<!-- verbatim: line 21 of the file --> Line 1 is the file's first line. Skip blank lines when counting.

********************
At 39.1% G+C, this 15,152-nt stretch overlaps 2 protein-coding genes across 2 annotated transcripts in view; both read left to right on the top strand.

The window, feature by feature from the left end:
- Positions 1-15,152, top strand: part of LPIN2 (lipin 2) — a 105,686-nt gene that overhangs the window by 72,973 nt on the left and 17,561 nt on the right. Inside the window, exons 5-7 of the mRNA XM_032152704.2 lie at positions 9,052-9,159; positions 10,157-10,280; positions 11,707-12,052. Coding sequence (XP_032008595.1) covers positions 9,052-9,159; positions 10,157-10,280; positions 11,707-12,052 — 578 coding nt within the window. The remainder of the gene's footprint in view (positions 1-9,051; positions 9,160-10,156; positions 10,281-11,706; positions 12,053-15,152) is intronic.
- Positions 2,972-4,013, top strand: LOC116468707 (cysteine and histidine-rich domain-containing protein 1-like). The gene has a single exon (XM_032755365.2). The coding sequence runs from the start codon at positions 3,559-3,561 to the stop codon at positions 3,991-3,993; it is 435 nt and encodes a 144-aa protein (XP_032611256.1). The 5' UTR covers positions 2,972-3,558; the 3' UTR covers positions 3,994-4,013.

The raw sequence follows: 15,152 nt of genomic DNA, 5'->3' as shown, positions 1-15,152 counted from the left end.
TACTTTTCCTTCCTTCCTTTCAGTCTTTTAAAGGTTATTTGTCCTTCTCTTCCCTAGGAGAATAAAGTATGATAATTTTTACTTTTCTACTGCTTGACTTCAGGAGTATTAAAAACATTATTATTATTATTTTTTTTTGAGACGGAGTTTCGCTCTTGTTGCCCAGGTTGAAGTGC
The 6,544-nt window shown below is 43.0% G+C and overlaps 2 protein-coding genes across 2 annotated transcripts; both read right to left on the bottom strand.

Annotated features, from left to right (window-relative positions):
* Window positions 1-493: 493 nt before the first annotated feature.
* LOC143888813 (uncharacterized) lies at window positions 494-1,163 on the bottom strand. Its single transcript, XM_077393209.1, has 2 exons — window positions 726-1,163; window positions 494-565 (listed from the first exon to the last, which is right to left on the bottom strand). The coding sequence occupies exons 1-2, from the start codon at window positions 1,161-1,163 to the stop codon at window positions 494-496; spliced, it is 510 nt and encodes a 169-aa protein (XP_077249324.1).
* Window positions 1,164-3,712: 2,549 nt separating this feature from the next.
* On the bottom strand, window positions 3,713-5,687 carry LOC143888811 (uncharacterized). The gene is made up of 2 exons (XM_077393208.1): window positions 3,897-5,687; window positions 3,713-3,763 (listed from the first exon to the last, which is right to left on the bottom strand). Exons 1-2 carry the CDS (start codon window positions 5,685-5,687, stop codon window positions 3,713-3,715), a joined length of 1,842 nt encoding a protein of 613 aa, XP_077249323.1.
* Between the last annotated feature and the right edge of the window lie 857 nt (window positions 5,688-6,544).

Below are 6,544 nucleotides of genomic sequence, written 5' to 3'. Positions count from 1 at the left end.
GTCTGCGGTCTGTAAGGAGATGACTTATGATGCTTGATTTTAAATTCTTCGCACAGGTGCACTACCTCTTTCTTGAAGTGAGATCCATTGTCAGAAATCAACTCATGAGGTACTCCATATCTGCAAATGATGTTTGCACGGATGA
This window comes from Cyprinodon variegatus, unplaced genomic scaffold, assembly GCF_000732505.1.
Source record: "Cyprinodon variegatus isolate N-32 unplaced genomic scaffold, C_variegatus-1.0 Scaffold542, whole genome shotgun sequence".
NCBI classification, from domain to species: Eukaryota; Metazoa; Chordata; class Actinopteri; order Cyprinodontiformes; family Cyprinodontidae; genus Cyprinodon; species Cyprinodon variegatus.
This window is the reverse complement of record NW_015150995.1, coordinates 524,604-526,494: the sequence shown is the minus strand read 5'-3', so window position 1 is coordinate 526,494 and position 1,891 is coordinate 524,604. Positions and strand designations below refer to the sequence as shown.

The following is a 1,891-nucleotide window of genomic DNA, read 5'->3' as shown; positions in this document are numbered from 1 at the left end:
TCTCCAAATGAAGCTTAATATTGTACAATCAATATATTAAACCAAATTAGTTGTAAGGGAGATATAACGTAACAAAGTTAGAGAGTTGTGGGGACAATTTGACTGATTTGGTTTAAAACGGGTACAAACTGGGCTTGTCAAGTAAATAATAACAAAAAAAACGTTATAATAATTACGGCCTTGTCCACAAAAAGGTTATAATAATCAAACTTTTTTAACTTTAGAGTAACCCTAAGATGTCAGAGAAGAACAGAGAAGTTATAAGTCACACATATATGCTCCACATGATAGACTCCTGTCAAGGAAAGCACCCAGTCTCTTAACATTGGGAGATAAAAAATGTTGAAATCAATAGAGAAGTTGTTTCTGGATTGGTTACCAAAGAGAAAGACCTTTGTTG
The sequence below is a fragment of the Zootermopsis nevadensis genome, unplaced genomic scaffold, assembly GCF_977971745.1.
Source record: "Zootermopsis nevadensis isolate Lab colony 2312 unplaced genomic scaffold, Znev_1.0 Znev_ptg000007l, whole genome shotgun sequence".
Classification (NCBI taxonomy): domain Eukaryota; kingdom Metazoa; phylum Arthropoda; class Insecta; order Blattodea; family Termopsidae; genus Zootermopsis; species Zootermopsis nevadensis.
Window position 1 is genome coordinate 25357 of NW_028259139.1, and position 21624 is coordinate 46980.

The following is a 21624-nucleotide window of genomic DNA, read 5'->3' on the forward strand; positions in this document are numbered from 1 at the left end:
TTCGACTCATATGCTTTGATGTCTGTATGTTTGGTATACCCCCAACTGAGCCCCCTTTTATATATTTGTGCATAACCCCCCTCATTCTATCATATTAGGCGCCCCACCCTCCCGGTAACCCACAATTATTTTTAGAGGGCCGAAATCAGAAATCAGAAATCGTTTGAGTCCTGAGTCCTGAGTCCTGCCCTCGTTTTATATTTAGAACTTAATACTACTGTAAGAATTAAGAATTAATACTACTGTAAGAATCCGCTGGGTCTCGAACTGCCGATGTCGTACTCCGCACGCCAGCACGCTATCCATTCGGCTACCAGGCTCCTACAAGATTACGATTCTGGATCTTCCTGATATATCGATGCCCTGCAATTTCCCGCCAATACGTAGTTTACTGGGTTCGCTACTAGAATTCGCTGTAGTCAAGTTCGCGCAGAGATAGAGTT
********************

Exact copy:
TCTCCAAATGAAGCTTAATATTGTACAATCAATATATTAAACCAAATTAGTTGTAAGGGAGATATAACGTAACAAAGTTAGAGAGTTGTGGGGACAATTTGACTGATTTGGTTTAAAACGGGTACAAACTGGGCTTGTCAAGTAAATAATAACAAAAAAAACGTTATAATAATTACGGCCTTGTCCACAAAAAGGTTATAATAATCAAACTTTTTTAACTTTAGAGTAACCCTAAGATGTCAGAGAAGAACAGAGAAGTTATAAGTCACACATATATGCTCCACATGATAGACTCCTGTCAAGGAAAGCACCCAGTCTCTTAACATTGGGAGATAAAAAATGTTGAAATCAATAGAGAAGTTGTTTCTGGATTGGTTACCAAAGAGAAAGACCTTTGTTG